Me 109

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160 pages - 1969 - Good
This book - which contains many photographs, some profiles and a lovely cutaway drawing - will tell you the story of the most famous German fighter plane during the Second World War : the Messerschmitt Bf 109.

Characteristics

Book cover finish Offset varnish, Perfect paperback
Special features Numbered copy ( weapons book, No. 4 ), Second Edition
Conditions Good
Number of pages 160
Published date 1969
Language English
Collection / Series Purnell's HISTORY OF THE SECOND WORLD WAR
Size 14 x 21 x 1 cm
Author Martin Caidin
Editor Macdonald & Co, ( Publishers ) Ltd

Description

Quarter century

of greatness

Introduction by Generalleutnant Adolf Galland

 

I would like to extend my sincere thanks to the author and the editor for offering me the opportunity of writing the foreword to the book " Me 109 ". I consider it an honour do to this, since the book was written by an expert who did tremendous work and research on such a highly technical historical subject. I extend my hearty compliments to the author. He did an excellent job. Only an enthusiast for this subject, a man who lives and flies the Me 109 to this day, can have written such a comprehensive history of this famous aeroplane.

 

As I started to write this foreword, my mind went back to the days when the Me 109 virtually filled my life. I first met the aircraft in 1935 when Messerschmitt's chief test pilot landed with the prototype No. V - 2 at our fighter base at Jüterborg, south of Berlin. He was on the first ferrying trip from the Messerschmitt factory to the Luftwaffen - Test Centre at Rechlin and it was easy to understand his proud desire to show off this aeroplane.

 

I was a Lieutenant at the time and a fighter pilot, and I was in a position to arrange with him to carry out a dogfight between our Heinkel 51 biplane and this fabulous but still highly secret Me 109 monoplace. Needless to say, it was easy for us to outturn the higly wingloaded Me 109, but its pilot, though a brilliant test pilot, was without any air combat training or experience. Consequently, he did not make the right use of his superiority in acceleration, speed and climb.

 

( ... ) I had been checked out on the Me 109 in 1937 in Spain, and I had my last Me 109 flight in April 1968, also in Spain, during the filming of " The Battle of Britain ". This is a span of 31 years. As a matter a fact, the first Me 109 flight took place in 1935, and the last Me 109, of a grand total of about 32,000 aircraft, was built in 1960. Thus Me 109's were being built during a period of more than 25 years - a remarkable testimonial.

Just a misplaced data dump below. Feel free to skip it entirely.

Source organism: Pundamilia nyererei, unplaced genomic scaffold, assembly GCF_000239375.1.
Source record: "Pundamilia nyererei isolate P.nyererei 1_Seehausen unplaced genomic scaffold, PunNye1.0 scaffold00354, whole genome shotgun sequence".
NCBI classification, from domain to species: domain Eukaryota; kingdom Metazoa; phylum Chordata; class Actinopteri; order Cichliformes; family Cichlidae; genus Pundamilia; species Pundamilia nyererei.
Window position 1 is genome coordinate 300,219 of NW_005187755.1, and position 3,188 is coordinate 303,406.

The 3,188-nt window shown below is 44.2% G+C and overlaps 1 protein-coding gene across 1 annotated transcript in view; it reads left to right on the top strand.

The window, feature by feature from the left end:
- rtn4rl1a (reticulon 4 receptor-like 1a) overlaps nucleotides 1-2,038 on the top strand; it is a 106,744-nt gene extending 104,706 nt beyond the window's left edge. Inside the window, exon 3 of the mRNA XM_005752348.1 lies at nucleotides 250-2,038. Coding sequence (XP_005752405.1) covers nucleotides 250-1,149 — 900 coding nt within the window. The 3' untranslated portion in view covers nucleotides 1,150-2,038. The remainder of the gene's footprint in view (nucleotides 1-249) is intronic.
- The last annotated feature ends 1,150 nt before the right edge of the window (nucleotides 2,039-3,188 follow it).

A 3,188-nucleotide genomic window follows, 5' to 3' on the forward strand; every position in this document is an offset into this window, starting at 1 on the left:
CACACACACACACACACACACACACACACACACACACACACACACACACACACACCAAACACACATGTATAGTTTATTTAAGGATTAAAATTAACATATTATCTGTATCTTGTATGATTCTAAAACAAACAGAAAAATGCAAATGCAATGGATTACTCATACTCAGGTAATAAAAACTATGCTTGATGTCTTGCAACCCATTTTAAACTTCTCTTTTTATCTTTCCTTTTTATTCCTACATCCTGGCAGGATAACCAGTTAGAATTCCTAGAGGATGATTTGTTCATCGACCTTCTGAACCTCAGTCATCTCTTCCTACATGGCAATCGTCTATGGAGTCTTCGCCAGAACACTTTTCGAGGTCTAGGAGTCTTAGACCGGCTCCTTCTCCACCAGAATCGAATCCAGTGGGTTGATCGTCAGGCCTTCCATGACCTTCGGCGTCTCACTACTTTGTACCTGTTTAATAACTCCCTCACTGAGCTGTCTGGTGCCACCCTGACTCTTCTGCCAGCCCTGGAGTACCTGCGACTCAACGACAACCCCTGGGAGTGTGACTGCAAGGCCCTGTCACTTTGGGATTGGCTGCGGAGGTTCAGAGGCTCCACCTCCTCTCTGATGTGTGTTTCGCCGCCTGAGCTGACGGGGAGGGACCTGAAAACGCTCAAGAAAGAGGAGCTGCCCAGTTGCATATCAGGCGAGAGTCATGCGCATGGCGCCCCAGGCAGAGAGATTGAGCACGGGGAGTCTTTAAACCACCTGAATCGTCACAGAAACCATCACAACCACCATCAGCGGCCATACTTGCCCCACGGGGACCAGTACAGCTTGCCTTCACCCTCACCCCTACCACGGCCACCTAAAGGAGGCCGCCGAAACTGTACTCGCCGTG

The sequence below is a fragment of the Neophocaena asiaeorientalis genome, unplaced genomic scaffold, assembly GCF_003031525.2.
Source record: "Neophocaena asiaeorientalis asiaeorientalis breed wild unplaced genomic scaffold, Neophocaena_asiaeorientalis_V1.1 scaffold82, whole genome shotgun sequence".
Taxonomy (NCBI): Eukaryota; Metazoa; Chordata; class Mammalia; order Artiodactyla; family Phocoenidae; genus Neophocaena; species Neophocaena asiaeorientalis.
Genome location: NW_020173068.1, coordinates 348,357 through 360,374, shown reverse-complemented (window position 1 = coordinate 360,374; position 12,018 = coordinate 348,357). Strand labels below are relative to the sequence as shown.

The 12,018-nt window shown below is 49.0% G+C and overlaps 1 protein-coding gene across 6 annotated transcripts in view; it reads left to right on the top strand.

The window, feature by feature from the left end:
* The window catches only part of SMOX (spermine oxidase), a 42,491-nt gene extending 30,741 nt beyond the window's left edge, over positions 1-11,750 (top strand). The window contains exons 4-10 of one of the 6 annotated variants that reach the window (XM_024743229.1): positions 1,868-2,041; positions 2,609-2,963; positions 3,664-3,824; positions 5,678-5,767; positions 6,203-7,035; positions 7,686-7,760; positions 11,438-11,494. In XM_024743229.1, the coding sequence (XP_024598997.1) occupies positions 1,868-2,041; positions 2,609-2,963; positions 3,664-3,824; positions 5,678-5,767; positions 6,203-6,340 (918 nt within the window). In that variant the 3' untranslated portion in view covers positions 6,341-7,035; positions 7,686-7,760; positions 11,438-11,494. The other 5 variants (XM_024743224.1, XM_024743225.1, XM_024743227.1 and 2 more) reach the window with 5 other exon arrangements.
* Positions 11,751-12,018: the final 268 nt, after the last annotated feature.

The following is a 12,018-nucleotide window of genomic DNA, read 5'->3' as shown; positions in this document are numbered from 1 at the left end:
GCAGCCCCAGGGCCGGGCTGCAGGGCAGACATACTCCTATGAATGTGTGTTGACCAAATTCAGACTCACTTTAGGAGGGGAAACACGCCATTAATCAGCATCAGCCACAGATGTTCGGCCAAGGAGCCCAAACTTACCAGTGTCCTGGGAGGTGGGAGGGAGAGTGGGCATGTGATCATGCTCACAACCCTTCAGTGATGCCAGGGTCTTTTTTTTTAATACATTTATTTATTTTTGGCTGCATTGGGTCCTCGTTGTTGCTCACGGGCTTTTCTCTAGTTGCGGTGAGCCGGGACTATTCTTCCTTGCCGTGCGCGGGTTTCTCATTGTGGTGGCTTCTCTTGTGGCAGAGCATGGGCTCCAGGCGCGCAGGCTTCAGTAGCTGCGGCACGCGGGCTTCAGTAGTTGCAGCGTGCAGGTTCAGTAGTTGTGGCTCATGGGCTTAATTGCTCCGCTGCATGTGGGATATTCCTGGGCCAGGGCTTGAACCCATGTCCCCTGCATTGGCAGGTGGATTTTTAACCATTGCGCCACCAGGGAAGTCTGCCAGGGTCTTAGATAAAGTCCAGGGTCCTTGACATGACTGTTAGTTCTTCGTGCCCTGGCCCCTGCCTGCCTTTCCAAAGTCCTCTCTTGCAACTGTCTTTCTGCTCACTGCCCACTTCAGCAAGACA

( ... ) No wonder that I developed the kind of affection for this aircraft that is normally reserved for human beings.

 

( ... ) The number of those who came in touch with the Me 109 and who had some form of relationship with it runs into millions. We, therefore, thank the author for this excellent book and wish him every success.

À PROPOS DE CET AUTEUR
Martin Caidin

Martin Caidin ( September 14th, 1927 - March 24th, 1997 ) was born in New York City ( New York, United States ). At the age of 15, he lived on his own in New York, where he met the astronomer Carl Sagan ( 1934 - 1996 ). 


Martin Caidin began writing fiction in 1957. His best - known novel is Cyborg, which was the basis for The Six Million Dollar Man franchise. Some other books with movie tie - ins include The Final Countdown and novels featuring adventure - archaeologist Indiana Jones : Indiana Jones and the Sky Pirates ( 1993 ) and Indiana Jones and the White Witch ( 1994 ). 


During 1961, Martin Caidin was one of the pilots of a formation flight of Boeing B - 17 Flying Fortresses across the Atlantic Ocean, likely the last such flight, from the United States to England via Canada, the Azores and Portugal. He recounted this journey in his book Everything But The Flak


Martin Caidin bought and restored to full airworthiness the oldest surviving Junkers Ju 52 aircraft ( Ju 52 / 3m, Serial No. 5489 ) which he named " Iron Annie ". He was pilot - in - command of " Iron Annie " on November 14th, 1981, when 19 people walked on one of its wings, a world record. After touring extensively among shows of vintage military aircraft, or warbirds, " Iron Annie " was sold to Lufthansa in 1984. 


Additionally, Martin Caidin wrote an aircraft manual for the Messerschmitt Bf 108, which has been approved by the Federal Aviation Administration as the standard manual for the plane, and twice won the Aviation / Space Writers Association Award for the outstanding author on aviation. Martin Caidin also established a company with the purpose of promoting aeronautics to young people. 


( source : Wikipedia )

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